Much has changed during Michael's years at MASCA. As he led me from the dark Victorian-era halls into the modern sunlit lunch room, we navigated a new passcard security system with winking red diodes and an elevator full of students, budding archaeologists of whom none seemed to have the slightest idea who he was. We talked of his stubborn pursuit of the past over light helpings of salad and soup.
Michael's wood-hunting career has its roots in the World War II Manhattan Project. During the war chemist Willard F. Libby devised radiocarbon dating, a method that can measure the age of organic material. It remained classified, Michael says, until 1947, when the government allowed Libby to announce it. (He received the Nobel prize for his discovery in 1960).
Radiocarbon dating takes advantage of the fact that cosmic rays from outer space bombard the earth's atmosphere and convert nitrogen in the air into carbon-14, a radioactive isotope of common carbon-12. Like carbon-12, it combines with oxygen to form carbon dioxide, is absorbed by plants as they respire and is incorporated into the tissues of herbivores, and then carnivores, throughout the food chain.
Like all radioactive materials, carbon-14 disintegrates at a steady rate, but it remains at a constant level in living plants and animals because they absorb more from the air and their food. The ratio of carbon -14 to carbon-12 in their tissues is the same as in the atmosphere. When an organism dies, however, absorption stops, and the carbon -14 in its tissues steadily decays back into nitrogen. The rate of decay, its half-life (the time it takes for half of it to vanish), is 5,730 years. To obtain the age of a specimen, scientists compare the amount of carbon-14 in it to the amount of C-14 in a present day sample of similar material. By using this ratio and C-14's half-life, they can determine the date the organism died.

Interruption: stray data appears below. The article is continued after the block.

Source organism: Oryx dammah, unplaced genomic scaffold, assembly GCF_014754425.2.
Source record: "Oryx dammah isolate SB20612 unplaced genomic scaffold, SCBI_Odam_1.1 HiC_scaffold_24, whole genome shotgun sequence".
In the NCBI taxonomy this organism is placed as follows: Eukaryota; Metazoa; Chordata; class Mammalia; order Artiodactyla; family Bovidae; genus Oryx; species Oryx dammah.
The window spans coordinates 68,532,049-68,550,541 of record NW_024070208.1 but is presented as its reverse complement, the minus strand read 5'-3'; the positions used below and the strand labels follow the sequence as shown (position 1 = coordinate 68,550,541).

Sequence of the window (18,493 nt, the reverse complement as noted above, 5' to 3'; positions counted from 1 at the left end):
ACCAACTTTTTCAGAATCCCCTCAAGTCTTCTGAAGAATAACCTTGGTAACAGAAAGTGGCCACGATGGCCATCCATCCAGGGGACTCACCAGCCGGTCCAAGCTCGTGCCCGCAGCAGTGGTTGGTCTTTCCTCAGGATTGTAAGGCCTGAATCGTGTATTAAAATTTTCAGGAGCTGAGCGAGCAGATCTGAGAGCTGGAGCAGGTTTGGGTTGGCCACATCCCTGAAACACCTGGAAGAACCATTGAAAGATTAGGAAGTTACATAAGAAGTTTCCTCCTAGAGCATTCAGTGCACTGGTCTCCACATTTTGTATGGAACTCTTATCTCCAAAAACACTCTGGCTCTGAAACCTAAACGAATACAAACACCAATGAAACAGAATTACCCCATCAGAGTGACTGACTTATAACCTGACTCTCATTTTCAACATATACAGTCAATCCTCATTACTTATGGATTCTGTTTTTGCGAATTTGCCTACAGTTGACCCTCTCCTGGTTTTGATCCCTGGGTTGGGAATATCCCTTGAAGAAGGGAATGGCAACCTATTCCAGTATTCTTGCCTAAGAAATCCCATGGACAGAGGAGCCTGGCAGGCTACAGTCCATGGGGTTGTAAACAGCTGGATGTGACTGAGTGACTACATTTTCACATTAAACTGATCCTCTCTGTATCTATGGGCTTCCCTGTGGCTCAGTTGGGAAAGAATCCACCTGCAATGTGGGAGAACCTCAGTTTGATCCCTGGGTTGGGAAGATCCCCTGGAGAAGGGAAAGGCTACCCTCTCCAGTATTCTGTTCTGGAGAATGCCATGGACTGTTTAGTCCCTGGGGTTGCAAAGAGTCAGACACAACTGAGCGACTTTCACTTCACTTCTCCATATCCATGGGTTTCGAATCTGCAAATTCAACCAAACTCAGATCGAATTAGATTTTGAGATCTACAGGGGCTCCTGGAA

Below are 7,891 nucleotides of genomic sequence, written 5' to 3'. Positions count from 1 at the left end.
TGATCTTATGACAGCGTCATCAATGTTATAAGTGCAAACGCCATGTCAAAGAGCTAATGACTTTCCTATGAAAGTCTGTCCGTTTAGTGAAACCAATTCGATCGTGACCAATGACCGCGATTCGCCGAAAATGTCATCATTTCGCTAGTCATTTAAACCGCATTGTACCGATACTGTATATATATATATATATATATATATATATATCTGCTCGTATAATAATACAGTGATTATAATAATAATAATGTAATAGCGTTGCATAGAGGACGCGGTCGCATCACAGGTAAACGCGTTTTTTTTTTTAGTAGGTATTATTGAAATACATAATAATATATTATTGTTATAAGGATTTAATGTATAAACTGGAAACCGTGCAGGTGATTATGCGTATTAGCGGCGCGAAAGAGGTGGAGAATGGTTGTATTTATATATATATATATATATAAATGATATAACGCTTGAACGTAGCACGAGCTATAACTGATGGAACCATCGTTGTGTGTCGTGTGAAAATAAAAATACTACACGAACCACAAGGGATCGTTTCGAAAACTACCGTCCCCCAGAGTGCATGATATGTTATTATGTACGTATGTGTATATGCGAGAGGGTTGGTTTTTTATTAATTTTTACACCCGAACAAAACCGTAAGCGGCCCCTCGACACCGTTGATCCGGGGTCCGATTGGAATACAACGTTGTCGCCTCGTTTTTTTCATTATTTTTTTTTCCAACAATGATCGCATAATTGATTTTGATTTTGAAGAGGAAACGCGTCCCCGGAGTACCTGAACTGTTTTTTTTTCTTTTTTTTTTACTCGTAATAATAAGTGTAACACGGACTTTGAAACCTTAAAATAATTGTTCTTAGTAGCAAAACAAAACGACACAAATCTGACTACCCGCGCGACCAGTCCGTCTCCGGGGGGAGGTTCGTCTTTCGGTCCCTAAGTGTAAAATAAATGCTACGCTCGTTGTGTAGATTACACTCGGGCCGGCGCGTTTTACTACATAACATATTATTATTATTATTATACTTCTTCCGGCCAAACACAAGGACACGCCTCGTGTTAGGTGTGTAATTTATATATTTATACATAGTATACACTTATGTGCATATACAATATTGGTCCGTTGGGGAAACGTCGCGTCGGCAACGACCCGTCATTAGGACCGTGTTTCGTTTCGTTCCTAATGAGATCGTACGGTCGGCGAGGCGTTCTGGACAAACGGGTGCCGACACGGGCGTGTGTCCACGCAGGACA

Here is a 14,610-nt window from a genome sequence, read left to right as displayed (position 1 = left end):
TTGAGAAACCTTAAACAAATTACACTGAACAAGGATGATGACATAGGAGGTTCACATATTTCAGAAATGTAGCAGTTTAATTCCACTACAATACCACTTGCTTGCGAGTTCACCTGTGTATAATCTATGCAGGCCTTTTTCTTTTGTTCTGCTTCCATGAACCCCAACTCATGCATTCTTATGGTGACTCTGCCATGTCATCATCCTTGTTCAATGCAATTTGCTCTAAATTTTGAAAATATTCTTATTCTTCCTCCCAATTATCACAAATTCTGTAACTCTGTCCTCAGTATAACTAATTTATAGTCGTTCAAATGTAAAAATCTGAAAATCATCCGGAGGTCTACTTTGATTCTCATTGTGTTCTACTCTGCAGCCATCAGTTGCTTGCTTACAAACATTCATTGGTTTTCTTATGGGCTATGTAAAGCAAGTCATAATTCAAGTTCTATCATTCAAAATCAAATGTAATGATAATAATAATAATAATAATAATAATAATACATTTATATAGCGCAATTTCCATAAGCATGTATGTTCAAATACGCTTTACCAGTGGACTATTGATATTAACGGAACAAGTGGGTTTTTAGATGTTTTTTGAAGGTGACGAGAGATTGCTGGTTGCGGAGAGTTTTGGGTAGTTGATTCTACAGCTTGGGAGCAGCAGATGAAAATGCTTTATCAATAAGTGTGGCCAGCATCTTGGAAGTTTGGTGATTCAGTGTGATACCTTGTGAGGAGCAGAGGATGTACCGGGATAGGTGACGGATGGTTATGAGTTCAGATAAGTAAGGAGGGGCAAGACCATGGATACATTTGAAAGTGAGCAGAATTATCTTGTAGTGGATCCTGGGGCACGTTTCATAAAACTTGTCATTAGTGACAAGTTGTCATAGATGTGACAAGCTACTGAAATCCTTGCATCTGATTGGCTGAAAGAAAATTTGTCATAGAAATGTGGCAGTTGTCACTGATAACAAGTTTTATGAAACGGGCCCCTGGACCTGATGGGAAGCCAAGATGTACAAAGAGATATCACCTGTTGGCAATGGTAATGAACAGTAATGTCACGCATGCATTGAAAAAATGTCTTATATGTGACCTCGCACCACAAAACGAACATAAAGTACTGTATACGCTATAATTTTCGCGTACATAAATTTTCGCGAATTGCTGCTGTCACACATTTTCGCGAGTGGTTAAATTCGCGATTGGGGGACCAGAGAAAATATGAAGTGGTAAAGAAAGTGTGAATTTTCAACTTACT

In 1951, the University of Pennsylvania opened the world's second radiocarbon laboratory. Elizabeth Ralph was its chief scientist. “She was Libby's first student [at the University of Chicago],” Michael says. “After three months, he said `Go and establish a lab, I can't teach you any more.' I started working with her the second year the lab was up.”
Michael was already an expert on the ancient peoples of the eastern far north. Born in Pittsburgh, he was nine when his mother returned with him to her native country of Czechoslovakia after his father died. An interest in the region's prehistory eventually led him to studies further east; when he joined Ralph he was completing his thesis, “The Neolithic Age in Eastern Siberia.”